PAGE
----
In Arizona’s race for governor, Hobbs takes a narrow lead
PEORIA, Ariz. – In a cramped campaign office tucked inside a strip mall, Democratic gubernatorial candidate Katie Hobbs was hours away from Election Day trying to rally volunteers while tempering expectations.
“I think this state is still a red state,” Ms. Hobbs said, pointing to the Republican advantage over Democrats in the number of voters. “We’re right where we thought we’d be in terms of the closeness of this race. We knew it was going to come down to the wire.”
Mrs. Hobbs always warned that the race would be close. What some Republicans — and even some Democrats — in Arizona haven’t realized is how tight it is.
Ms. Hobbs, Arizona’s secretary of state, rose to prominence when she helped certify the results of the 2020 presidential election, defending the integrity of the state’s election system against prolonged efforts by allies of former President Donald J. Trump to nullify the recount.
But she struggled to compete with her Trump-backed Republican rival, the charismatic and combative Kari Lake.
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Much remains uncertain. For the second election day in a row, election night ended without a clear winner. Nate Cohn, The Times’ chief political analyst, looks at the state of races for the House and Senate, and if we could know the outcome:
Ms. Lake, a former news anchor from Phoenix, has often used her media expertise to drive the media narrative, seeking to paint her opponent as “too weak” for Arizona and a “coward” for refusing to face her on the debate stage. It didn’t help that Ms. Hobbs was mild-mannered and soft-spoken, a former social worker and state politician who often seemed uncomfortable in the spotlight.
But on Tuesday, Ms. Hobbs beat expectations in the earliest votes, which mostly included Democratic-leaning early ballots. By Wednesday night, Ms. Hobbs was still hanging on — if only just with gentle guidance.
In an email to her supporters earlier Wednesday, she again urged patience, saying election officials were recording votes that would need to be counted in the next few days. On Twitter, Ms Lake also told her supporters to remain with us, adding, “We shall win a great victory.”
This is not Ms. Hobbs’ first race. When she won in 2018, she won by less than one percentage point.
The results are still coming in, and Republicans still believe that Ms. Lake could pull out a victory. But if Ms. Hobbs got this far, it was by following a strategy few thought would work. She tried to stay out of the spotlight and out of conflict. She relied on allies to make the case that she could fight for Arizona, even as she sometimes had trouble articulating the point herself.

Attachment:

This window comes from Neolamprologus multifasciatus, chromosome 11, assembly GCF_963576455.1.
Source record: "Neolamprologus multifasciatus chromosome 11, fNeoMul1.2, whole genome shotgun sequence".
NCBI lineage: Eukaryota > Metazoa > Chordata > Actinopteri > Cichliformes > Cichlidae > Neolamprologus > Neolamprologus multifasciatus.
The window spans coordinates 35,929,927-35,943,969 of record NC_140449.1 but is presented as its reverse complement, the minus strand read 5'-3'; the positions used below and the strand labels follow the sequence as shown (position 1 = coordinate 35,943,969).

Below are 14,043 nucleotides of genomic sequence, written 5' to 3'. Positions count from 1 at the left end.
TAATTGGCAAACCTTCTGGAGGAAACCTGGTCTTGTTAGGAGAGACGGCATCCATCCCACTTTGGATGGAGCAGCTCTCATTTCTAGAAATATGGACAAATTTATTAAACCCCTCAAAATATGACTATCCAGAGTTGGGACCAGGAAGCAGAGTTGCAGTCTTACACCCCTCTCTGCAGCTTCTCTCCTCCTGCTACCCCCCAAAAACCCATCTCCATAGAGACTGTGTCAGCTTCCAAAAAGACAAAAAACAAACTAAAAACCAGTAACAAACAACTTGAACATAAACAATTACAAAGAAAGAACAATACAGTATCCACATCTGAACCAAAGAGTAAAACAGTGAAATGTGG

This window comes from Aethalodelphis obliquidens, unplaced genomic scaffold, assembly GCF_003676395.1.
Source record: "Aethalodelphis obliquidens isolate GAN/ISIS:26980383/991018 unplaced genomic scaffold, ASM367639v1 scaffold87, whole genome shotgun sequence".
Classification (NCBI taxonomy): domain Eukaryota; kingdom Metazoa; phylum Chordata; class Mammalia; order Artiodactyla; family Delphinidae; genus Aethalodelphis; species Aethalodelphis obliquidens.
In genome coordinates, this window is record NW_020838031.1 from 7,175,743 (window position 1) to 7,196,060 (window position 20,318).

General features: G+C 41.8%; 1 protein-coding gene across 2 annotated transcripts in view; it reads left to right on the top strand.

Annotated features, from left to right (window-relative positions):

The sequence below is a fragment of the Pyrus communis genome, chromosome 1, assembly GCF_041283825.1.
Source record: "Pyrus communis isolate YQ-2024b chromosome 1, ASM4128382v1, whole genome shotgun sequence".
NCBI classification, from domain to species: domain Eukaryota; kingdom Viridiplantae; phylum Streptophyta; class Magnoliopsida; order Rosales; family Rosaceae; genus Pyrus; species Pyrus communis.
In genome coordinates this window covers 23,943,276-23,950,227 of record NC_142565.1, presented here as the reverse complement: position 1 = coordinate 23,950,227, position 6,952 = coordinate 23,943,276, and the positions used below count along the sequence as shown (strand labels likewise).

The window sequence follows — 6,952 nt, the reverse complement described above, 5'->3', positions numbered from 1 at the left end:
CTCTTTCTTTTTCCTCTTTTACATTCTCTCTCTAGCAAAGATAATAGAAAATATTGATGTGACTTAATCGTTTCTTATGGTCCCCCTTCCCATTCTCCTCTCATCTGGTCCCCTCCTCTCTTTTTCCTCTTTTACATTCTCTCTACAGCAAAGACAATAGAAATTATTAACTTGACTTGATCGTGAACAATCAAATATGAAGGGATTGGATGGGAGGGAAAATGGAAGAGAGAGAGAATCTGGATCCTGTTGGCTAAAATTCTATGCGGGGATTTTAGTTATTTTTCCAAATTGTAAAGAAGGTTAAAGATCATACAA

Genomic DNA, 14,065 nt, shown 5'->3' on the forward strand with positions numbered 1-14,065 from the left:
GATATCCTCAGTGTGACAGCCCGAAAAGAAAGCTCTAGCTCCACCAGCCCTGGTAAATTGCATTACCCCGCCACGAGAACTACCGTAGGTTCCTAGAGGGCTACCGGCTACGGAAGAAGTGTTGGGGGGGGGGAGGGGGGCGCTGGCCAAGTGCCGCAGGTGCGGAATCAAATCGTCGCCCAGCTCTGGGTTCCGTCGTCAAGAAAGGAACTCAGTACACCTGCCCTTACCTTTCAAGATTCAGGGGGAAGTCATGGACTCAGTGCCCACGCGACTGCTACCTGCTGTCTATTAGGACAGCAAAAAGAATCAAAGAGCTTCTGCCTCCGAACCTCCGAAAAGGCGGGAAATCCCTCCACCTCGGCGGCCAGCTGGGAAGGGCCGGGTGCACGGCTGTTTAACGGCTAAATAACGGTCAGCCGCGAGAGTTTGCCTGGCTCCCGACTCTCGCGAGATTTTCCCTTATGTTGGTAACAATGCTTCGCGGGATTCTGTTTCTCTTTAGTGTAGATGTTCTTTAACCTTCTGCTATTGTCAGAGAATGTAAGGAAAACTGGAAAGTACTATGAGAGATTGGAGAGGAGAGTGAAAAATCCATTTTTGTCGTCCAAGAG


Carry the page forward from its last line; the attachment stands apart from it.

“Katie – maybe she’s not flashy,” President Barack Obama said to cheering supporters at a rally in the final days of the campaign. “She could have been. She simply chooses not to because she is serious about her work.”
Former Attorney General Eric Holder, who served under Obama, echoed Obama’s remarks the next day at a rally for Ms. Hobbs in Phoenix. Tonya Norwood, co-chair of the African-American Coalition for Katie Hobbs, said black leaders wanted to organize the event because they believed Ms. Hobbs stood for inclusive government.
“There may be two candidates running for governor, but only one has a vision for our state that is based on truth and experience,” Ms. Norwood said.
The governor’s race in Arizona is seen as crucial to the direction of the state. It’s also one of several across the country where the stakes of the election’s future are most clearly drawn.
Arizona has become a hotbed of conspiracy theories during the 2020 election since President Biden won the state by more than 10,000 votes. Ms. Lake participated in those lies, launching her campaign saying the 2020 election was stolen.
In the final hours of the race, she walked a fine line between encouraging supporters to get out and raising concerns about reports of malfunctioning tab machines. At her election night watch party, she told supporters she believed she would win the race, but also hinted that she would blame the loss on fraud and incompetence by election officials.
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